For example, old skin stuck around your gecko’s eye area may cause acquired vision problems. If so, this may explain why he struggles to catch crickets that are even compatible with his size.
Dealing with this cannot be done on your own. It is never advisable to pull the old skin off by yourself forcefully, so you better visit a veterinarian for a proper and safe procedure.
One of the possible severe health issues causing your pet gecko to miss catching crickets is Enigma Syndrome (ES), a neurological disorder. In ES, your gecko’s balance and cognition are affected. It is more dominant in the enigma morph. However, other Leo morphs can get it too.
To check the possibility for your pet of having this syndrome, beware of these clinical signs:
- death rolls
- head tilting
- inability to catch prey
- star gazing
As this is not a curable disorder either, the only way to help your pet gecko is to make sure his life is more convenient.
For instance, having a simple setup and using a paper towel for the substrate are recommended. Feeding with mobile crickets is not advisable to reduce stress. If you want to provide him with crickets, do so by forceps-feeding him.
Other possible serious health issues relating to your gecko’s inability to capture a cricket may be due to nutritional secondary hyperparathyroidism, also known as Metabolic Bone Disease (MBD). This condition is unfortunately common to captive geckos fed with crickets and mealworms.
The root cause of having MBD is due to failure to provide the proper requirements for calcium metabolism. This phenomenon leads to bone demineralisation.
Before you can be sure that your gecko has this illness, you must watch out for the following symptoms:
- inability to raise his body off the ground
- misshapen limbs
- reluctance to move
- stuck sheds
If your gecko is diagnosed with this condition, prioritise proper treatment to ensure his health does not worsen. Cricket-catching may have to wait until he has fully recovered.
For any health-related concerns regarding your pet, it is always best to consult an exotic pet veterinarian to professionally address the underlying cause. Never self-medicate your loved ones to avoid aggravating the problem!
Still, after checking your little one for any health abnormalities, nothing matches your situation.
Perhaps it is now time to examine his terrarium. Just as our house may cause us inconvenience, some factors in his habitat may be triggering him to feel unnatural.
Have you ever found yourself unable to defecate after arriving in the hotel room for vacation, only able to do so after a day or two? Similarly, your gecko also has an adjustment period for everything—including his appetite, especially when transferred from one owner to another.
When you observe your new pet unable to catch crickets, provided that it was known to capture one in his previous tank, all you can do is give him time to adapt to the new environment.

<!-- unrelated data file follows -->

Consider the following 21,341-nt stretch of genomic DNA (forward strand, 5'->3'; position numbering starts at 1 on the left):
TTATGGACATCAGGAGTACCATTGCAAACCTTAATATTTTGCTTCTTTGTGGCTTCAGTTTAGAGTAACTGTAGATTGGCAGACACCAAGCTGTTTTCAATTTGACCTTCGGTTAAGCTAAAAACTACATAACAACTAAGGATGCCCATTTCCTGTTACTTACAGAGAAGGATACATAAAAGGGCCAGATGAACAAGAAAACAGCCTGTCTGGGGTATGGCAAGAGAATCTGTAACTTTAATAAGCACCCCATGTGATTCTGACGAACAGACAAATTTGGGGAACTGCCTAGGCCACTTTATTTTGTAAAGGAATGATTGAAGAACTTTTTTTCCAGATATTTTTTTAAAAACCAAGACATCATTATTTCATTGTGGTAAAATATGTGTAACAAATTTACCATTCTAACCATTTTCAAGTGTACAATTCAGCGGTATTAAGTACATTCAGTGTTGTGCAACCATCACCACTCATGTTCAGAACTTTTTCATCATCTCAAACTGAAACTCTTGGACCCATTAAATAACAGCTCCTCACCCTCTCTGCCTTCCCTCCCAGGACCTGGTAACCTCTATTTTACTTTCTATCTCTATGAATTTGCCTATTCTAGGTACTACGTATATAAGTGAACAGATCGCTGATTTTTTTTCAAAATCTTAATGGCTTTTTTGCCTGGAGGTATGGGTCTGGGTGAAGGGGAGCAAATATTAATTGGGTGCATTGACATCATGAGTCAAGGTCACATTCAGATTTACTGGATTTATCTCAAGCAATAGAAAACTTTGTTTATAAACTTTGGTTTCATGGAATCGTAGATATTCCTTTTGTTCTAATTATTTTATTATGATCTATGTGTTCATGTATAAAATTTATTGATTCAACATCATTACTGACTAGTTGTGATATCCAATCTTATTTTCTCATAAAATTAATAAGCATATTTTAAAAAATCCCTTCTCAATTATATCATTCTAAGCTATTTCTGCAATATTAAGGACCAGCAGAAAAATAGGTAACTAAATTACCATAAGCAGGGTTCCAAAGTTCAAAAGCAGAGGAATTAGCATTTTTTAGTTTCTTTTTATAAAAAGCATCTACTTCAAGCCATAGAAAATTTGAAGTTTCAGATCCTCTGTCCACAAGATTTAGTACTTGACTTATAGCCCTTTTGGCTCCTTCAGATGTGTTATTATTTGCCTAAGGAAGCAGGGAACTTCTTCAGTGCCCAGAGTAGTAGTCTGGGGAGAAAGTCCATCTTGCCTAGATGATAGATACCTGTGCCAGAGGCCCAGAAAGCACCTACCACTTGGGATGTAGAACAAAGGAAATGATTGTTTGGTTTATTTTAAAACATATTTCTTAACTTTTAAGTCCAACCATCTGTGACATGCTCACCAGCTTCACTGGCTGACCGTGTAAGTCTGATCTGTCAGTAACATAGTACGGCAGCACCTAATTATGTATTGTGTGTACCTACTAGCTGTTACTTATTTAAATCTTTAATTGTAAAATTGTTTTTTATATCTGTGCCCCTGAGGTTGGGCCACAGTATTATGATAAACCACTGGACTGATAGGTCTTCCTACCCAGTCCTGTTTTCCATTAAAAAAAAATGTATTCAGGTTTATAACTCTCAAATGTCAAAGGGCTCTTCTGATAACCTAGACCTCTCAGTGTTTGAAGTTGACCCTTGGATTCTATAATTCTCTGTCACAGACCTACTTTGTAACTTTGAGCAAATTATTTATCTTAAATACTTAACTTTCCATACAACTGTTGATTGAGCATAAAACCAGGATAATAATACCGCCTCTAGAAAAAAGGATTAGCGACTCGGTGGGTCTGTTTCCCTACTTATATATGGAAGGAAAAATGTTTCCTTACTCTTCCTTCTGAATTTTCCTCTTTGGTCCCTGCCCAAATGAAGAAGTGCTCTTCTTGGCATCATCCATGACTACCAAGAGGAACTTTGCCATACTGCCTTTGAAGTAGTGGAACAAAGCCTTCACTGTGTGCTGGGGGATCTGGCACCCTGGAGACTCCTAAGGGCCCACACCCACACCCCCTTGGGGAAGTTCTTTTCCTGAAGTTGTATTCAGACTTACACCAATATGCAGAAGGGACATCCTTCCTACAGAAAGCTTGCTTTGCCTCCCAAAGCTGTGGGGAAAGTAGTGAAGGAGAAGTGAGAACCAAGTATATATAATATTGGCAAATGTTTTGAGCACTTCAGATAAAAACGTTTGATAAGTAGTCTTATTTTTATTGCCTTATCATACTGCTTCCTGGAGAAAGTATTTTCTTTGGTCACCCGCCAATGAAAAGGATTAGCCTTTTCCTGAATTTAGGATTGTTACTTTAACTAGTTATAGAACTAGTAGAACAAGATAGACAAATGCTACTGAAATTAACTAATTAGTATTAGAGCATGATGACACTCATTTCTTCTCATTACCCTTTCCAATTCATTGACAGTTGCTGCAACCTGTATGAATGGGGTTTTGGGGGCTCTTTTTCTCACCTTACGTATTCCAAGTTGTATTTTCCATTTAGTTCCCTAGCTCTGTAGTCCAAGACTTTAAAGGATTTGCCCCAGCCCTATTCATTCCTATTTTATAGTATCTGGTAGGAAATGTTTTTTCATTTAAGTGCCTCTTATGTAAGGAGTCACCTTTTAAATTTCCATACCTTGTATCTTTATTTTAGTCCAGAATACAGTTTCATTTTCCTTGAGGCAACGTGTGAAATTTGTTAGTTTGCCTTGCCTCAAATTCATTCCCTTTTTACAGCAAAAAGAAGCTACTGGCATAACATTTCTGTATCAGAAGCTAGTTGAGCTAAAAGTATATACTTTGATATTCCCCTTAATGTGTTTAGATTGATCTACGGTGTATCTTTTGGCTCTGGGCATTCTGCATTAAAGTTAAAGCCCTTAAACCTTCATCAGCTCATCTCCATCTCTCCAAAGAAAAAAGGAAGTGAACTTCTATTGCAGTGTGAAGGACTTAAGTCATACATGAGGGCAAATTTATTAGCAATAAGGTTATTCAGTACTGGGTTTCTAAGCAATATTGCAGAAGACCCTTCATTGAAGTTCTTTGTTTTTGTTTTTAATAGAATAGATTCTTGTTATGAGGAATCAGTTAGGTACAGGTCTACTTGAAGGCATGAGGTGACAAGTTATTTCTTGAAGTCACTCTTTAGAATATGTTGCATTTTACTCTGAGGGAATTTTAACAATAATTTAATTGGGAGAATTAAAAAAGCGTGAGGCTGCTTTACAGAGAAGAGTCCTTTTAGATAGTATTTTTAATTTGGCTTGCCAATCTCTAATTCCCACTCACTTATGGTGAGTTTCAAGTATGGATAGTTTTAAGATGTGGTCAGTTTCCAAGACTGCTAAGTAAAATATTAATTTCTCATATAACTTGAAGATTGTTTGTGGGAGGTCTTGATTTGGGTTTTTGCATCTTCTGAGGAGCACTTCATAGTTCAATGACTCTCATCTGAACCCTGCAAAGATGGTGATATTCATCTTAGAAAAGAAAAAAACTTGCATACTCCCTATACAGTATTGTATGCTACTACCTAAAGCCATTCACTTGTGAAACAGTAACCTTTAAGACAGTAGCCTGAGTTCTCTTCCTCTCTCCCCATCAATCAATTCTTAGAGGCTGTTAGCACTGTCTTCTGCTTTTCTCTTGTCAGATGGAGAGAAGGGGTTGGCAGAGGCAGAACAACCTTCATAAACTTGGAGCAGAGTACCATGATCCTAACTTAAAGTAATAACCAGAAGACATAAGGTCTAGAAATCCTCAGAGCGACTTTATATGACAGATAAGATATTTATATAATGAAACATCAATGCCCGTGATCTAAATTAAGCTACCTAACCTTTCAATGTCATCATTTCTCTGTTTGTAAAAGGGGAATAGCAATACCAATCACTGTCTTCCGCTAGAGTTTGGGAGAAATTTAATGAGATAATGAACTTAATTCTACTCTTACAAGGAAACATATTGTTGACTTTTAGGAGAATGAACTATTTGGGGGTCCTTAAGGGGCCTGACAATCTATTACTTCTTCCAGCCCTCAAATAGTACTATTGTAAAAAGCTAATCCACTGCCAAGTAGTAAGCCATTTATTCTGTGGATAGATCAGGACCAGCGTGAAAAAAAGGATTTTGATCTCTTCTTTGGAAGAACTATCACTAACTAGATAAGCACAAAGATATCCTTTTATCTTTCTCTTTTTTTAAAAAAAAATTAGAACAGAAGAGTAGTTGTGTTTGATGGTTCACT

With your designated feeding times, it can take at least a week for him to settle to your routine in the new enclosure. Otherwise, forcefully feeding him with crickets despite his apparent refusal may bring him stress, which you do not want to happen.
Unlike humans, geckos are ectothermic poikilotherms, meaning they cannot generate their body heat, and they solely depend on the environmental temperatures to keep them warm. Thus, their terrarium must have a temperature within the desirable range for optimum activity.
If your terrarium’s nighttime temperature falls below 70°F, it may hinder your gecko from catching the cricket. As the temperature drops below his preference, this may cause him to move less, hence, not reacting to the insect.
Ensuring proper temperatures by installing thermometers in the different parts of the terrarium may help alleviate this issue if it is causing him to be less motile. Observe if he will react to the cricket once the temperatures are adjusted accordingly.
If you ever believed the common myth that geckos do not need proper light at night because they are “nocturnal,” then you must stop thinking about it.
Geckos need a 4-element setup to mimic their natural habitat. In case you have overlooked any of the five, here is an example to follow:
- A full-spectrum UVA which simulates daylight
- A ceramic bulb which heats the tank all-day
- A night light that helps you view your pet at night
- Thermostat and timer to automatically control the setup
If you missed one in your pet’s terrarium, improper lighting might give him poor mental health and appetite. This condition may explain why he cannot and does not want to catch the cricket. Try following the list and see if he changes his behaviour as well.
- One aspect to look at in addressing the issue is cricket. Geckos may be unable to catch the insect because it is too small, too big, or too fast for the reptile.
- Aside from cricket, it is noteworthy to check the health condition of the gecko. Underlying health issues may be causing his inability to catch the insect.
- It is also essential to investigate the enclosure. There may be undesirable factors, such as temperature and lighting, which have gone unnoticed.